By: Paul S. Cilwa Viewed: 12/5/2020
Posted: 12/4/2006
Topics/Keywords: #Music Page Views: 3913
I reminisce about some of my favorite 78 rpm records.

Previous posts have described how mechanical recordings were made and played, and how I myself owned a hand-cranked Victrola when I was a kid in Vermont. In today's post I'd like to reminisce about some of my favorite 78 rpm records.

So that you can enjoy these, too, I am going to include links to MP3s (or, in a couple of cases, MIDI files). In most cases, the MP3 was made from the original record, following the laws in effect when they were pressed. In other words, listen and enjoy but you may not use these recordings for commercial purposes.

Prior to moving to Vermont, my Dad, a true music lover, had always made sure I had a working phonograph and a supply of records to play on it. One time, exploring the house in that way only a six-year-old can do, I discovered a stash of 78s in his bottom dresser drawer. I was very excited, but he told me he intended to dole them out a few at a time, to make sure I wasn't overwhelmed with too many new songs at once. To ease my disappointment, he gave me the album at the top: Act 1 of Verde's Aida.

Was opera too heavy for a six year old? No one had told me it should be, and I played all ten 16-inch disks, one after the other. Some of the slower arias I found boring; and, of course, I couldn't understand any of the words, which were in Italian. But I didn't care. All the labels to the songs were also in Italian, but I memorized my favorite pieces by the pattern of the words and also the pattern of the grooves on the record side. My very favorite? As it turns out, it's the same as everyone's: The Grand March.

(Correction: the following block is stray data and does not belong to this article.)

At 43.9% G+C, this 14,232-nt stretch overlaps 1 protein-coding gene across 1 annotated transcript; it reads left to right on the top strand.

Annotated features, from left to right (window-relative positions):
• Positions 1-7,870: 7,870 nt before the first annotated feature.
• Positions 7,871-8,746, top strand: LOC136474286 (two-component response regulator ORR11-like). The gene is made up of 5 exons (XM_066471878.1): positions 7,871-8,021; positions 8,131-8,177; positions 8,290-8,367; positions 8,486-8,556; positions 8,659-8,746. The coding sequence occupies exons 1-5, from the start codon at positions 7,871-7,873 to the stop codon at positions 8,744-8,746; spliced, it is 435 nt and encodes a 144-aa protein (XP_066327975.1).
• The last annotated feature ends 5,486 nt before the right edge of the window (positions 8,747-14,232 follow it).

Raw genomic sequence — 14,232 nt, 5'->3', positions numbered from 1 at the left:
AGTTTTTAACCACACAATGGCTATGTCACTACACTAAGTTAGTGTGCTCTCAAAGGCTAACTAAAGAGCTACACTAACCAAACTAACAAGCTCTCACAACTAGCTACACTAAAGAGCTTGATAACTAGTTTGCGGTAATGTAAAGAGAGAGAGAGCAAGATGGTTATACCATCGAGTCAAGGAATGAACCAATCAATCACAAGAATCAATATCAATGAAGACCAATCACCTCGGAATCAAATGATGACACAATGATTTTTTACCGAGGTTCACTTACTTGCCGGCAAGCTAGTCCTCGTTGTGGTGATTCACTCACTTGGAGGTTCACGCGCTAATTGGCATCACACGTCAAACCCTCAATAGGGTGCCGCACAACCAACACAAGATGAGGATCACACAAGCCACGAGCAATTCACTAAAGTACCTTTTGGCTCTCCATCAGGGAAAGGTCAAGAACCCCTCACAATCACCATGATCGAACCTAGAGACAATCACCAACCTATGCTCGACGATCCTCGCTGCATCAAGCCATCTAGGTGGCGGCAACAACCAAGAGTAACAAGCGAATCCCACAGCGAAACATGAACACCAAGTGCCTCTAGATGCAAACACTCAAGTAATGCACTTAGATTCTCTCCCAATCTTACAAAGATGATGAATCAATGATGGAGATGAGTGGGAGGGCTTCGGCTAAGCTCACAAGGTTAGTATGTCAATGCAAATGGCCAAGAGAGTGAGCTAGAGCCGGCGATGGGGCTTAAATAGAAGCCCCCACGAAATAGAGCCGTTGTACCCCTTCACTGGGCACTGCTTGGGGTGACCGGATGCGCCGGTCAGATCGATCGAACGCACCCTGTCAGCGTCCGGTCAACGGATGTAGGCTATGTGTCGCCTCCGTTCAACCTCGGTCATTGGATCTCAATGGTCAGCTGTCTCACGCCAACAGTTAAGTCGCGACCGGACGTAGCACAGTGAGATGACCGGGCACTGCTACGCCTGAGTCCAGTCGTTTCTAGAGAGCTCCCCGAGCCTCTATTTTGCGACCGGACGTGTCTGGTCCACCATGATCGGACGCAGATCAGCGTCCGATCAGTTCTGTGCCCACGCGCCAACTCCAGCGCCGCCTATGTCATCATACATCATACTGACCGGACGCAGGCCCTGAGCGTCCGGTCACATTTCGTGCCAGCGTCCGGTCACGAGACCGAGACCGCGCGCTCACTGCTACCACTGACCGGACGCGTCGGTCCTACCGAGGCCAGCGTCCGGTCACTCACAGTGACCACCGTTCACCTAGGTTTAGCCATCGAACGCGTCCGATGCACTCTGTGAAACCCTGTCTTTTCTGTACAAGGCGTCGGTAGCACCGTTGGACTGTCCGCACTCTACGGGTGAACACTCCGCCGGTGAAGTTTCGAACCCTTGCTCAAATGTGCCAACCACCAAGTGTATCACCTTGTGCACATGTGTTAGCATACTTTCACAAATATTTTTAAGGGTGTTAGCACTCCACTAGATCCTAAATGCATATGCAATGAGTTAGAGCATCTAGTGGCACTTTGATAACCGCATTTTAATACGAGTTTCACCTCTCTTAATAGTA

The Grand March from Aida

By Giuseppe Verdi

Large-scale pieces, such as operas and symphonies, were in those days released as true albums, that is, analogous to photo albums in that they consisted of a number of "pages" (called sleeves) bound together between a sturdy cover. Each sleeve held one disk; typical albums consisted of from three to ten disks. Classical music was usually recorded onto 12-inch disks; popular tunes were usually on 10" disks. Children's songs were sometimes on 7-inch disks. The smaller the disk, the shorter the available playing time, of course.

Other classical pieces I had included Wagner's Ride of The Valkyries (which I loved) and Tchaikovsky's Nutcracker Suite, which I didn't know was associated with Christmas and so played all the time. I remember when I was kept home from school with the chicken pox, for some reason Nutcracker's "Arabian Dance" was soothing to me, and I played it over and over.

Another favorite was the Golden Records' recording of Little Toot, about a mischievous tugboat who "came from a line of tugboats fine and brave" but nevertheless didn't "give a hoot." I cherished that record and was happy when I played it (now in MP3 format) to my then-three-year-old grandson, Zachary. It likewise became his favorite song, until it was eventually replaced by the works of 50 Cent.

In addition to providing recordings for youngsters, Golden Records sold "covers" of hit songs. These were sound-alike copies of top ten tunes, sung by someone other than the original artist and costing a fraction of the cost of the actual hit (not that any records were very expensive in those days). Therefore, I had Golden Records rip-offs of The Banana Boat Song, Green Door, and Blueberry Hill. That latter was my Dad's favorite song, and when we discovered blueberries growing all over the property in Vermont, he promptly named the place "Blueberry Hill."